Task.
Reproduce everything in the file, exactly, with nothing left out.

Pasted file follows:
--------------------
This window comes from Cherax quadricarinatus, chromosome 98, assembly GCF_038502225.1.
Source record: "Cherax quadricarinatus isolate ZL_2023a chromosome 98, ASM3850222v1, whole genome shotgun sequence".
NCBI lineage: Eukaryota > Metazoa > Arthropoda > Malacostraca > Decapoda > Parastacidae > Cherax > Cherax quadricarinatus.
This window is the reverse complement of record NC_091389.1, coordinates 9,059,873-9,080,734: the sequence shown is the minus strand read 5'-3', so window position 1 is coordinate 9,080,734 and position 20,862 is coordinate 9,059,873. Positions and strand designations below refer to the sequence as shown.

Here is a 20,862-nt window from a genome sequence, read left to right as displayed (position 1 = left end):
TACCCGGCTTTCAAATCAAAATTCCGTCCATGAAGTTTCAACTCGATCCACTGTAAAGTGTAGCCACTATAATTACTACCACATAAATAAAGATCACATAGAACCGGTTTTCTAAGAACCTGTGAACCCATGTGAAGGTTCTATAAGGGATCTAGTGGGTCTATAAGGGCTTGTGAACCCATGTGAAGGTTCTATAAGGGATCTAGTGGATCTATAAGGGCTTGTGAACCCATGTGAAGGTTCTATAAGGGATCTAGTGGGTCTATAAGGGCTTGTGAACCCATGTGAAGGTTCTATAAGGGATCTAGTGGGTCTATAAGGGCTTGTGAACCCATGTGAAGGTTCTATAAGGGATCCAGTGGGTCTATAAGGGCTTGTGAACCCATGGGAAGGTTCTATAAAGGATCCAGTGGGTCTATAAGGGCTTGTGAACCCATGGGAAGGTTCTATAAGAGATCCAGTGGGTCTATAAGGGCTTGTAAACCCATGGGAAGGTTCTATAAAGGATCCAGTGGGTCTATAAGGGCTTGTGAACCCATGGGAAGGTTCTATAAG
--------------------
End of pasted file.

This window comes from Cherax quadricarinatus, chromosome 98, assembly GCF_038502225.1.
Source record: "Cherax quadricarinatus isolate ZL_2023a chromosome 98, ASM3850222v1, whole genome shotgun sequence".
NCBI lineage: Eukaryota > Metazoa > Arthropoda > Malacostraca > Decapoda > Parastacidae > Cherax > Cherax quadricarinatus.
This window is the reverse complement of record NC_091389.1, coordinates 9,059,873-9,080,734: the sequence shown is the minus strand read 5'-3', so window position 1 is coordinate 9,080,734 and position 20,862 is coordinate 9,059,873. Positions and strand designations below refer to the sequence as shown.

Here is a 20,862-nt window from a genome sequence, read left to right as displayed (position 1 = left end):
TACCCGGCTTTCAAATCAAAATTCCGTCCATGAAGTTTCAACTCGATCCACTGTAAAGTGTAGCCACTATAATTACTACCACATAAATAAAGATCACATAGAACCGGTTTTCTAAGAACCTGTGAACCCATGTGAAGGTTCTATAAGGGATCTAGTGGGTCTATAAGGGCTTGTGAACCCATGTGAAGGTTCTATAAGGGATCTAGTGGATCTATAAGGGCTTGTGAACCCATGTGAAGGTTCTATAAGGGATCTAGTGGGTCTATAAGGGCTTGTGAACCCATGTGAAGGTTCTATAAGGGATCTAGTGGGTCTATAAGGGCTTGTGAACCCATGTGAAGGTTCTATAAGGGATCCAGTGGGTCTATAAGGGCTTGTGAACCCATGGGAAGGTTCTATAAAGGATCCAGTGGGTCTATAAGGGCTTGTGAACCCATGGGAAGGTTCTATAAGAGATCCAGTGGGTCTATAAGGGCTTGTAAACCCATGGGAAGGTTCTATAAAGGATCCAGTGGGTCTATAAGGGCTTGTGAACCCATGGGAAGGTTCTATAAG